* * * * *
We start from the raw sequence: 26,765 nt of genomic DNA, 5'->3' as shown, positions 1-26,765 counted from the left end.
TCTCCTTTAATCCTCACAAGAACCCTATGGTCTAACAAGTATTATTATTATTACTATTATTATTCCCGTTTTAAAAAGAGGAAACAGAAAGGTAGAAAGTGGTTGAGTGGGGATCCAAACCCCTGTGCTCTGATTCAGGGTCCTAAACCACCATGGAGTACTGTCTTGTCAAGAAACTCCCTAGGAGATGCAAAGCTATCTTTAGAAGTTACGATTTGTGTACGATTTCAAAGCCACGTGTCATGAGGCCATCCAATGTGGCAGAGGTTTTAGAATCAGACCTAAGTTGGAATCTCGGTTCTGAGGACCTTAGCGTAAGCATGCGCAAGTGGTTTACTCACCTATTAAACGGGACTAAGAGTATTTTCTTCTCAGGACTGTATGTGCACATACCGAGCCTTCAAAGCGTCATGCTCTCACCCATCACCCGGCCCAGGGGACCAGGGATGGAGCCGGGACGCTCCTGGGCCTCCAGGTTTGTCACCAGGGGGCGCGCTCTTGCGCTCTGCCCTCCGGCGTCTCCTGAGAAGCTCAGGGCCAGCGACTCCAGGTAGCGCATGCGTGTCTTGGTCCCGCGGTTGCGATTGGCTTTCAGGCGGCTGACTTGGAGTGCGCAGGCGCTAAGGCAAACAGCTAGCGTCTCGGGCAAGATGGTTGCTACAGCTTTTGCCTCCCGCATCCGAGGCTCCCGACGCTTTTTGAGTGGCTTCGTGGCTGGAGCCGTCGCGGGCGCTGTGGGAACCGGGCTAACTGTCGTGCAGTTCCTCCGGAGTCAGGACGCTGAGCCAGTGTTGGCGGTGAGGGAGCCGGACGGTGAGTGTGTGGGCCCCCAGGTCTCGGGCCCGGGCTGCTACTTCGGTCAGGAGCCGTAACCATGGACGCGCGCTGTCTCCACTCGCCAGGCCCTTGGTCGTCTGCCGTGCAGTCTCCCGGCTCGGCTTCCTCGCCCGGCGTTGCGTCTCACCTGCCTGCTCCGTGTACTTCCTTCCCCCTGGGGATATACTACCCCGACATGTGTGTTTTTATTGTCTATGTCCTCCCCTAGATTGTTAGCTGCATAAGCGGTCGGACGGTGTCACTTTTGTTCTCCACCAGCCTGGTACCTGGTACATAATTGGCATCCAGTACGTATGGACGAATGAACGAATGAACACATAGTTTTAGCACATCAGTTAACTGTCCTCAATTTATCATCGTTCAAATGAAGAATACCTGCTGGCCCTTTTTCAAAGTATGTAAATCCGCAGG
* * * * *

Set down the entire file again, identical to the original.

We start from the raw sequence: 26,765 nt of genomic DNA, 5'->3' as shown, positions 1-26,765 counted from the left end.
TCTCCTTTAATCCTCACAAGAACCCTATGGTCTAACAAGTATTATTATTATTACTATTATTATTCCCGTTTTAAAAAGAGGAAACAGAAAGGTAGAAAGTGGTTGAGTGGGGATCCAAACCCCTGTGCTCTGATTCAGGGTCCTAAACCACCATGGAGTACTGTCTTGTCAAGAAACTCCCTAGGAGATGCAAAGCTATCTTTAGAAGTTACGATTTGTGTACGATTTCAAAGCCACGTGTCATGAGGCCATCCAATGTGGCAGAGGTTTTAGAATCAGACCTAAGTTGGAATCTCGGTTCTGAGGACCTTAGCGTAAGCATGCGCAAGTGGTTTACTCACCTATTAAACGGGACTAAGAGTATTTTCTTCTCAGGACTGTATGTGCACATACCGAGCCTTCAAAGCGTCATGCTCTCACCCATCACCCGGCCCAGGGGACCAGGGATGGAGCCGGGACGCTCCTGGGCCTCCAGGTTTGTCACCAGGGGGCGCGCTCTTGCGCTCTGCCCTCCGGCGTCTCCTGAGAAGCTCAGGGCCAGCGACTCCAGGTAGCGCATGCGTGTCTTGGTCCCGCGGTTGCGATTGGCTTTCAGGCGGCTGACTTGGAGTGCGCAGGCGCTAAGGCAAACAGCTAGCGTCTCGGGCAAGATGGTTGCTACAGCTTTTGCCTCCCGCATCCGAGGCTCCCGACGCTTTTTGAGTGGCTTCGTGGCTGGAGCCGTCGCGGGCGCTGTGGGAACCGGGCTAACTGTCGTGCAGTTCCTCCGGAGTCAGGACGCTGAGCCAGTGTTGGCGGTGAGGGAGCCGGACGGTGAGTGTGTGGGCCCCCAGGTCTCGGGCCCGGGCTGCTACTTCGGTCAGGAGCCGTAACCATGGACGCGCGCTGTCTCCACTCGCCAGGCCCTTGGTCGTCTGCCGTGCAGTCTCCCGGCTCGGCTTCCTCGCCCGGCGTTGCGTCTCACCTGCCTGCTCCGTGTACTTCCTTCCCCCTGGGGATATACTACCCCGACATGTGTGTTTTTATTGTCTATGTCCTCCCCTAGATTGTTAGCTGCATAAGCGGTCGGACGGTGTCACTTTTGTTCTCCACCAGCCTGGTACCTGGTACATAATTGGCATCCAGTACGTATGGACGAATGAACGAATGAACACATAGTTTTAGCACATCAGTTAACTGTCCTCAATTTATCATCGTTCAAATGAAGAATACCTGCTGGCCCTTTTTCAAAGTATGTAAATCCGCAGG